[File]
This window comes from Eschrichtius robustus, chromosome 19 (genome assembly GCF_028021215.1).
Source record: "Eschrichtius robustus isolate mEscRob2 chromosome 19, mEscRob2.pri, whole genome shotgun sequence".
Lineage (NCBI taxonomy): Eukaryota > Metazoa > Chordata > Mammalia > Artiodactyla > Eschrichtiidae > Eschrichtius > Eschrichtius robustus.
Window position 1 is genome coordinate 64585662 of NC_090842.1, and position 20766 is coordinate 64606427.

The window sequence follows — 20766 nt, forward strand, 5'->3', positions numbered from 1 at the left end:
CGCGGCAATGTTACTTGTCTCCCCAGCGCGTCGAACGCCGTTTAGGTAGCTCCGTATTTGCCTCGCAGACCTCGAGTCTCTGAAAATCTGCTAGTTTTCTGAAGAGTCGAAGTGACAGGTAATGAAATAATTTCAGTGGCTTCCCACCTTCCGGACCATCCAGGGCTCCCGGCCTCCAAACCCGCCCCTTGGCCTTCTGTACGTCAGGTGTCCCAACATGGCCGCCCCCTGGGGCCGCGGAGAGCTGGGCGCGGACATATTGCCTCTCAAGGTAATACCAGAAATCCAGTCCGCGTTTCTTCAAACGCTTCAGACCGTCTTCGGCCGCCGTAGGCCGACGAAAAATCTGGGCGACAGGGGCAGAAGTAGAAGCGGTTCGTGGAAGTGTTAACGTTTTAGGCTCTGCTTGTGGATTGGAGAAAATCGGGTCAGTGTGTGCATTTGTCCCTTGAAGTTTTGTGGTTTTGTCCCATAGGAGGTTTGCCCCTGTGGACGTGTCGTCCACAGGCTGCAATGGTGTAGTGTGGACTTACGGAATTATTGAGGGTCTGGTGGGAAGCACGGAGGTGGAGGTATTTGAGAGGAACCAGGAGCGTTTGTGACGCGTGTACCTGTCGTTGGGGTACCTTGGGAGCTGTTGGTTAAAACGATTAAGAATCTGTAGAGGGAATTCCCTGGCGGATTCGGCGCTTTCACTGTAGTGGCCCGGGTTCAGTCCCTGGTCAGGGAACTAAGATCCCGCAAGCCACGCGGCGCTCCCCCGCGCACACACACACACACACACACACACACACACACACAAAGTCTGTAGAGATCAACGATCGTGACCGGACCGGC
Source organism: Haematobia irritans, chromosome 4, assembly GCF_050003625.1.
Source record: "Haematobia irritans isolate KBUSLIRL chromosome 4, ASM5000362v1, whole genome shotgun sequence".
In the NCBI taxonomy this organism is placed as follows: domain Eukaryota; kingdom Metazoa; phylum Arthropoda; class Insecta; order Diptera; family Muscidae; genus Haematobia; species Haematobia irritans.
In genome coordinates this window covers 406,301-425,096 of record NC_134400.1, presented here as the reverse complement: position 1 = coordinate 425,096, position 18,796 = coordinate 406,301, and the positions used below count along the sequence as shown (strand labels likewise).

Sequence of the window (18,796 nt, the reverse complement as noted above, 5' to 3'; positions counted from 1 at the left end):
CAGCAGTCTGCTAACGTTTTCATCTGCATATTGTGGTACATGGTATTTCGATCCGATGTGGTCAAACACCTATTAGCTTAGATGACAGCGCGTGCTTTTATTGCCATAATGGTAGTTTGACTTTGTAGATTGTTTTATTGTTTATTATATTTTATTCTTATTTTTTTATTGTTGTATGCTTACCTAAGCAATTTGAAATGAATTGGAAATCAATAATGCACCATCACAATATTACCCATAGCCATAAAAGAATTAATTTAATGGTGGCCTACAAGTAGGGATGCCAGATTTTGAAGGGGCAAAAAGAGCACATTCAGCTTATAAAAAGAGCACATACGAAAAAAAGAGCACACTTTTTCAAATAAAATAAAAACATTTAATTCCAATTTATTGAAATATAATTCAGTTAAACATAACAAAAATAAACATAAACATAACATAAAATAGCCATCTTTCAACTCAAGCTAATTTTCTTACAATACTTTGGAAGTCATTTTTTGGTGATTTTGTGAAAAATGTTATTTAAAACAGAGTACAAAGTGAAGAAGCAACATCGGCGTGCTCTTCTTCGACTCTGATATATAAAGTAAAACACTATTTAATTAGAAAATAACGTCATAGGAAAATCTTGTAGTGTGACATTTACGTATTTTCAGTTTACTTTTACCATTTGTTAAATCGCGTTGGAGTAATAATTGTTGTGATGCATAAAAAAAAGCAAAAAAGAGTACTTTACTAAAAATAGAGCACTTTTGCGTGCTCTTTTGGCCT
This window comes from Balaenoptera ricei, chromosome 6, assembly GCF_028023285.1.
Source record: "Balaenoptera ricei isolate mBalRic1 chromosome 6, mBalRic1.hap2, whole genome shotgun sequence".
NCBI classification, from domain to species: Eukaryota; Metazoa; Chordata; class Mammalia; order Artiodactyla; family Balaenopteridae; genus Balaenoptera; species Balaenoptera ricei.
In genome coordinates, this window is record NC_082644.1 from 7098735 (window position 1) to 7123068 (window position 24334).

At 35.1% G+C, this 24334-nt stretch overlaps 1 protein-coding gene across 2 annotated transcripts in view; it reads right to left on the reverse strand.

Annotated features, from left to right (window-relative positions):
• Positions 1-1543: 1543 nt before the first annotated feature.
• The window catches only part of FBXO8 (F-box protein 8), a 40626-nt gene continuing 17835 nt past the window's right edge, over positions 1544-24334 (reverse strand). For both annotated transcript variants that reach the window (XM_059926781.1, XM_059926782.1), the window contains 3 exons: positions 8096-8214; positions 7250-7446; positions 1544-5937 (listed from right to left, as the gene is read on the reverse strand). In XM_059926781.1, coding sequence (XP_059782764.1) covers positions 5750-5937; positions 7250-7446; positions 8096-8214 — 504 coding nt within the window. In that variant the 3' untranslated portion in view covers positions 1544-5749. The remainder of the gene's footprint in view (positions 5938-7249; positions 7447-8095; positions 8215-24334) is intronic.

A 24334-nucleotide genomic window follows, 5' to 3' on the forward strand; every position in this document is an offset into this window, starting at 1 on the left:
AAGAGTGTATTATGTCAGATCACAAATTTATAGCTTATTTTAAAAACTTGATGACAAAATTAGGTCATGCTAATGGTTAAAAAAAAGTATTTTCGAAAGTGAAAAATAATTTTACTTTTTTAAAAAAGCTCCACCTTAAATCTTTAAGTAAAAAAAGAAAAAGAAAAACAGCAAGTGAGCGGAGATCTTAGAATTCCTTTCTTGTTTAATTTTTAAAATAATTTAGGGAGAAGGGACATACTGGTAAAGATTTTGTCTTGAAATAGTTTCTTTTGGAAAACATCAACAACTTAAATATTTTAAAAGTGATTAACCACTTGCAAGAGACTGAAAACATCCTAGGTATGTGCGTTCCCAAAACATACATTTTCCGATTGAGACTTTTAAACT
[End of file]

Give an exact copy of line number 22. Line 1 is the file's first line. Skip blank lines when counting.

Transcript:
AAGAGTGTATTATGTCAGATCACAAATTTATAGCTTATTTTAAAAACTTGATGACAAAATTAGGTCATGCTAATGGTTAAAAAAAAGTATTTTCGAAAGTGAAAAATAATTTTACTTTTTTAAAAAAGCTCCACCTTAAATCTTTAAGTAAAAAAAGAAAAAGAAAAACAGCAAGTGAGCGGAGATCTTAGAATTCCTTTCTTGTTTAATTTTTAAAATAATTTAGGGAGAAGGGACATACTGGTAAAGATTTTGTCTTGAAATAGTTTCTTTTGGAAAACATCAACAACTTAAATATTTTAAAAGTGATTAACCACTTGCAAGAGACTGAAAACATCCTAGGTATGTGCGTTCCCAAAACATACATTTTCCGATTGAGACTTTTAAACT